BENEATH THE SKIN
5 October 2017
Paperback Original, EB, Audio
Presenting a stunning debut psychological thriller about a life-changing lie.
Caroline England’s, Beneath The Skin is a tense and compelling read, exploring truth, friendships and betrayal.
No-one remembers your past. But you do.
‘Antonia, Antonia. My name is Antonia.’
It’s been her name for many years. But sometimes, like tonight, she forgets. Antonia has a secret. A secret so dark and so deep that she can barely admit it to herself. Instead, she treats herself to Friday night sessions of self-harm while her husband David is at the pub, and her best friend Sophie is drinking too much wine a few doors down.
Nobody close to her knows the truth about what the teenage Antonia saw all those years ago. No-one, that is, except her mother. But Candy is in a care home now, her mind too addled to remember the truth.
Antonia is safe. Isn’t she? The lies start small. They always do. But when the tightly woven story you’ve told yourself begins to unravel, the truth threatens to come to the surface. And then what’s going to happen?
Caroline England is a former divorce lawyer based in Manchester, whose fiction has appeared in various literary magazines. Her background lends this book about couples a real authenticity.
‘Antonia, darling, you do have green fingers!’ Naomi the neighbour shouts from over the fence, her voice startling Antonia as she stands on the doorstep. She feels suddenly shy.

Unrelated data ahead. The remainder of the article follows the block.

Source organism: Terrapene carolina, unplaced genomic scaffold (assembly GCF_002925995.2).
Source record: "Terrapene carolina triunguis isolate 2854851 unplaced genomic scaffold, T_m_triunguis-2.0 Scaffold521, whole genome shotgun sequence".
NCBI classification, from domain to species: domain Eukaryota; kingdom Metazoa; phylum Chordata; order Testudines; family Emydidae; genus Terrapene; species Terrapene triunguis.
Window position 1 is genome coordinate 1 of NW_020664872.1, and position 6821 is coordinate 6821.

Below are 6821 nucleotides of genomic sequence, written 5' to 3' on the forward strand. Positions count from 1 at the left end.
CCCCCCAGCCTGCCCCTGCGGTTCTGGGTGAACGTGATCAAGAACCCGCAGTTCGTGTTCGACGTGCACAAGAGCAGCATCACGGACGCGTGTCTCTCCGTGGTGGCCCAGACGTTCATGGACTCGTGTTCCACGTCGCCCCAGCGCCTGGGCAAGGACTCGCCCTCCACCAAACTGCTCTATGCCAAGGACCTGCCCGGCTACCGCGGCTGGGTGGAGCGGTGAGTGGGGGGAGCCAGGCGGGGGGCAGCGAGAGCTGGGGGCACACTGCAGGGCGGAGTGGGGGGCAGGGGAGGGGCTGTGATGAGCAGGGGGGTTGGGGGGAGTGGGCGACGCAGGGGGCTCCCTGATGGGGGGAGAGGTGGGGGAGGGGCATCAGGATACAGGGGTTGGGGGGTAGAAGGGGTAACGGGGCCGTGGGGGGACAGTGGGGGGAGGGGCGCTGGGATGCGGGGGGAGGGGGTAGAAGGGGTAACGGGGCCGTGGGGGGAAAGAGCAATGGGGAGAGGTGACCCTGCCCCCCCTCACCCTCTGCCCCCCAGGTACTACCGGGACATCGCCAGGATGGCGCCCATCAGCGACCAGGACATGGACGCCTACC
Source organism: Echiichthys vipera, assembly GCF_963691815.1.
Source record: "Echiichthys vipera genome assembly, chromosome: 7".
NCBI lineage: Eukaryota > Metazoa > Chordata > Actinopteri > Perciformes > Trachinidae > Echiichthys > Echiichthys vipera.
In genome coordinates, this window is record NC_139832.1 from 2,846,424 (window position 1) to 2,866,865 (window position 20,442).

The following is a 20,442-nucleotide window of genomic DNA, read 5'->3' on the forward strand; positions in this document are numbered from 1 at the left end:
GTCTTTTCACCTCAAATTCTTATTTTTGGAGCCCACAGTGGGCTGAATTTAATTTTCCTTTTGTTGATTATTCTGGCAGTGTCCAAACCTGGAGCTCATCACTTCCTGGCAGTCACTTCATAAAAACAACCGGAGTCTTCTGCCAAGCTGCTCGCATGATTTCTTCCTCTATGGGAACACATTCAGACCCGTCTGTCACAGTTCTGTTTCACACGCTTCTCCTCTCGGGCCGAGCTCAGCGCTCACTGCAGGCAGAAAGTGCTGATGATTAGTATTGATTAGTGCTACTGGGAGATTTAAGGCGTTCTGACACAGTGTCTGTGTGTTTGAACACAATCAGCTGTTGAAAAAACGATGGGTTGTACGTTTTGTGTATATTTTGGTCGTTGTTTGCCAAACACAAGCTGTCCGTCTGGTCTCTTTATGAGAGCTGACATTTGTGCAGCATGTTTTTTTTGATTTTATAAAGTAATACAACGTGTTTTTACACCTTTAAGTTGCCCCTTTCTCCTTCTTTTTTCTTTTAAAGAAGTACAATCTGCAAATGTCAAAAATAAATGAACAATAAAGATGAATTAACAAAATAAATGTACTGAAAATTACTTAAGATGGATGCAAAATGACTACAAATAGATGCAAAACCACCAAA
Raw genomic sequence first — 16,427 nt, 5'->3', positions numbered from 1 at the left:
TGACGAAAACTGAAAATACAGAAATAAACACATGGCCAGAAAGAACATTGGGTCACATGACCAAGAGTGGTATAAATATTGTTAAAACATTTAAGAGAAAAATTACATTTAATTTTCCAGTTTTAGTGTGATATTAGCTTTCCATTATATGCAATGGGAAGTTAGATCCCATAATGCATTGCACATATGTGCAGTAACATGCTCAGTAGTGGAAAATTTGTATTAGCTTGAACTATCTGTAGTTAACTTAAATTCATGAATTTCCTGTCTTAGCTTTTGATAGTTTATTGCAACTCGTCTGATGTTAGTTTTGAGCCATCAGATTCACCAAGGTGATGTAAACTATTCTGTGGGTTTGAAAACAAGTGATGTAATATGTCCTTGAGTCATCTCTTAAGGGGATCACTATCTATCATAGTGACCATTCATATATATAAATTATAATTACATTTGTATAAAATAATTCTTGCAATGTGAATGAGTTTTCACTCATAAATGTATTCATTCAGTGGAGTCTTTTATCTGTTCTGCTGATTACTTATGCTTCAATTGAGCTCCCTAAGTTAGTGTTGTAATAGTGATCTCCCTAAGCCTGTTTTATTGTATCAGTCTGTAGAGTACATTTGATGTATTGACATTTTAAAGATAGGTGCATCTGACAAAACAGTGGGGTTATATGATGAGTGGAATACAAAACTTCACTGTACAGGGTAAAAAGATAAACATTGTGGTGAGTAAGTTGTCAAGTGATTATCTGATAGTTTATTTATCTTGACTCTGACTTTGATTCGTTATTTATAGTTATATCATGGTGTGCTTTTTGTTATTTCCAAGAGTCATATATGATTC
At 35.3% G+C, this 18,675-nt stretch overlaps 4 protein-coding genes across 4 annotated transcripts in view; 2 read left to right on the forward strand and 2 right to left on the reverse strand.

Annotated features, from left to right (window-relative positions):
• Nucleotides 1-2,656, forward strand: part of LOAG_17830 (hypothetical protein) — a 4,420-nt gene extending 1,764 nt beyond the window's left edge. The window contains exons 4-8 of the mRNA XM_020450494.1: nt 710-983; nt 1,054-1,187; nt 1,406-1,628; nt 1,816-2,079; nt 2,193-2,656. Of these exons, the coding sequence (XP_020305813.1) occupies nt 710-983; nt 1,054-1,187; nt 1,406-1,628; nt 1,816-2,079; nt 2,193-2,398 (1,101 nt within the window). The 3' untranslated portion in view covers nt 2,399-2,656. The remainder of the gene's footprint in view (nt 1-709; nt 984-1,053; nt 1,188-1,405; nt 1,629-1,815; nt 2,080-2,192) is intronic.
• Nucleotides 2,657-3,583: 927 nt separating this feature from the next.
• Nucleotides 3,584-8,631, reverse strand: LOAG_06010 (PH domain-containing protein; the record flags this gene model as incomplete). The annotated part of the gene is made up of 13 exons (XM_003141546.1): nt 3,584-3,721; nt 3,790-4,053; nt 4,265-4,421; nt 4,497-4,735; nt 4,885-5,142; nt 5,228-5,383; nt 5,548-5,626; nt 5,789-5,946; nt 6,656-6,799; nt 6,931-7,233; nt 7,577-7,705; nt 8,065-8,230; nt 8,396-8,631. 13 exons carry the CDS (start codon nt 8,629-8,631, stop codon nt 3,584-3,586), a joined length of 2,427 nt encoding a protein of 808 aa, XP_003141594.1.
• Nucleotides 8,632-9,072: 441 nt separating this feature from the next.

‘Perhaps I do,’ she replies with a guilty clutch of conceit as she blushes in acknowledgement.
It relaxes her usually; the garden, the fresh air, the birds and the hills reaching up to the steep ridge of The Edge. But today she’s agitated and even gardening hasn’t settled her. She goes inside, takes off her waxed jacket in the hall and strokes her arm. The cut has started to scab and it’s itchy. It always is when the healing process is underway. Like a little reminder.
‘The Chablis has been staring at me again,’ Sophie joked the other day.
‘Then don’t have it in the house,’ Antonia replied sternly.
But she understood completely. A tempting treat at the tip of one’s fingertips. It’s just a question of how long each of them can resist.
‘That’s a nasty cut,’ David had commented, not so long ago. ‘How did you do that?’
They were in bed and a shaft of light slanting through the shutters lit her naked body.
‘Gardening. Those hawthorns can be vicious,’ she’d replied brightly, turning towards him and pulling him into an embrace. But she’d caught his troubled look, that frown of love he has when he doesn’t know she’s looking. She must be more careful.
The answerphone light in the kitchen is flashing. She sighs and stares for a moment, then walks briskly to the telephone, quickly presses play, turns her back and busies herself loudly at the sink as though that will swamp the sound of the inevitable.
‘Hi, it’s Zara Singh again. The journalist? I think we got cut off. I’d really appreciate it if you could call me back?’ The rise in tone makes it sound like a question. And then she hears Candy’s hesitant voice, for the fourth time today. ‘Hello, Chinue, love. It’s Mum. Are you there?’